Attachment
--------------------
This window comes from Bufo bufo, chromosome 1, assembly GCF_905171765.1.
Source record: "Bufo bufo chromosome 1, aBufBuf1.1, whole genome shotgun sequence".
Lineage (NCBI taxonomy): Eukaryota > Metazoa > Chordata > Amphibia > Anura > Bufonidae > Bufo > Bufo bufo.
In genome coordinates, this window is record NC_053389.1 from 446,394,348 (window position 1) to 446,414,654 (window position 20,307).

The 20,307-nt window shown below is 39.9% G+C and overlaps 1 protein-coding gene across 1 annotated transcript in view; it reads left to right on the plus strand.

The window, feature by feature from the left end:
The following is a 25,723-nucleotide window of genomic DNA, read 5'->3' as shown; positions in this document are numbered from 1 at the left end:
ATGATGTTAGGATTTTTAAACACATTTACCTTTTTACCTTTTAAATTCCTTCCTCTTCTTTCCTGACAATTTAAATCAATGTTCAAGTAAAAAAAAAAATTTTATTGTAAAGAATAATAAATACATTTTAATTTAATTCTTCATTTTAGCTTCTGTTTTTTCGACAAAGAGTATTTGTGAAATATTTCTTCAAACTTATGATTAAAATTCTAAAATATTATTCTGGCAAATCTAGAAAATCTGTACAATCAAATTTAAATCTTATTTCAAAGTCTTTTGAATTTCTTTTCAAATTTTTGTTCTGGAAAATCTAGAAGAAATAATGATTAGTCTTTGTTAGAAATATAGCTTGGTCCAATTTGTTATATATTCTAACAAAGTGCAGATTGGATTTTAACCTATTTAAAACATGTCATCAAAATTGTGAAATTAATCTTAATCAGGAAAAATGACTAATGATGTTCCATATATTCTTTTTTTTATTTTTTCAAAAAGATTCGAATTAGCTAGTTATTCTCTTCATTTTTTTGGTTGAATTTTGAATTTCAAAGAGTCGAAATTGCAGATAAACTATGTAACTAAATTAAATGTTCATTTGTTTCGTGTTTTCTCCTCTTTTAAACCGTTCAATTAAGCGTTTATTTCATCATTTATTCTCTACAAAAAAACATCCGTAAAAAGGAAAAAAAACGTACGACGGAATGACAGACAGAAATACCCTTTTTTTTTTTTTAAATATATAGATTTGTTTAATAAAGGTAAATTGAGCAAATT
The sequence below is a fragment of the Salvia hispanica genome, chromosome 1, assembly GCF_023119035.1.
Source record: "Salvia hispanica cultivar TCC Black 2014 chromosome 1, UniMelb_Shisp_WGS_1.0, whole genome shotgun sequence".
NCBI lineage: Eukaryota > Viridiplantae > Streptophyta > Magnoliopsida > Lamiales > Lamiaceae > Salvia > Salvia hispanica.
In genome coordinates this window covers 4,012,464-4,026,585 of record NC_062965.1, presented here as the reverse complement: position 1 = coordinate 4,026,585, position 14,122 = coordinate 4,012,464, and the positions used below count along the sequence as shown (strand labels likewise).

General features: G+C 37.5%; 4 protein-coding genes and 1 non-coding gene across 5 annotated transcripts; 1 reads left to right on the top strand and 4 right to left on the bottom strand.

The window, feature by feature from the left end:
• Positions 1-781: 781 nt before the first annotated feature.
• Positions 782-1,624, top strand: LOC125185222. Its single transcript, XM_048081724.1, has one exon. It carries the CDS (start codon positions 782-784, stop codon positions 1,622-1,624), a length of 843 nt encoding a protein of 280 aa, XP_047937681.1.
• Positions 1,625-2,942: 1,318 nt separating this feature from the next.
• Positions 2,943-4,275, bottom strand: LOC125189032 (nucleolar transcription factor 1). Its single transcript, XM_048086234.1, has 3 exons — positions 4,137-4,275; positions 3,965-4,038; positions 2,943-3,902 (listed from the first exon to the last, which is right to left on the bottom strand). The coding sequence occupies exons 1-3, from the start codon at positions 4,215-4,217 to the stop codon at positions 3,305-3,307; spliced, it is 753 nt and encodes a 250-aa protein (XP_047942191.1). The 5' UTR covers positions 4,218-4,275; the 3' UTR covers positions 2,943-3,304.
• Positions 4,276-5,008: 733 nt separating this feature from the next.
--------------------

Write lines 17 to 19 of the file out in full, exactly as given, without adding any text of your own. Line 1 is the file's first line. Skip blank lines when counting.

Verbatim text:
• Positions 1,625-2,942: 1,318 nt separating this feature from the next.
• Positions 2,943-4,275, bottom strand: LOC125189032 (nucleolar transcription factor 1). Its single transcript, XM_048086234.1, has 3 exons — positions 4,137-4,275; positions 3,965-4,038; positions 2,943-3,902 (listed from the first exon to the last, which is right to left on the bottom strand). The coding sequence occupies exons 1-3, from the start codon at positions 4,215-4,217 to the stop codon at positions 3,305-3,307; spliced, it is 753 nt and encodes a 250-aa protein (XP_047942191.1). The 5' UTR covers positions 4,218-4,275; the 3' UTR covers positions 2,943-3,304.
• Positions 4,276-5,008: 733 nt separating this feature from the next.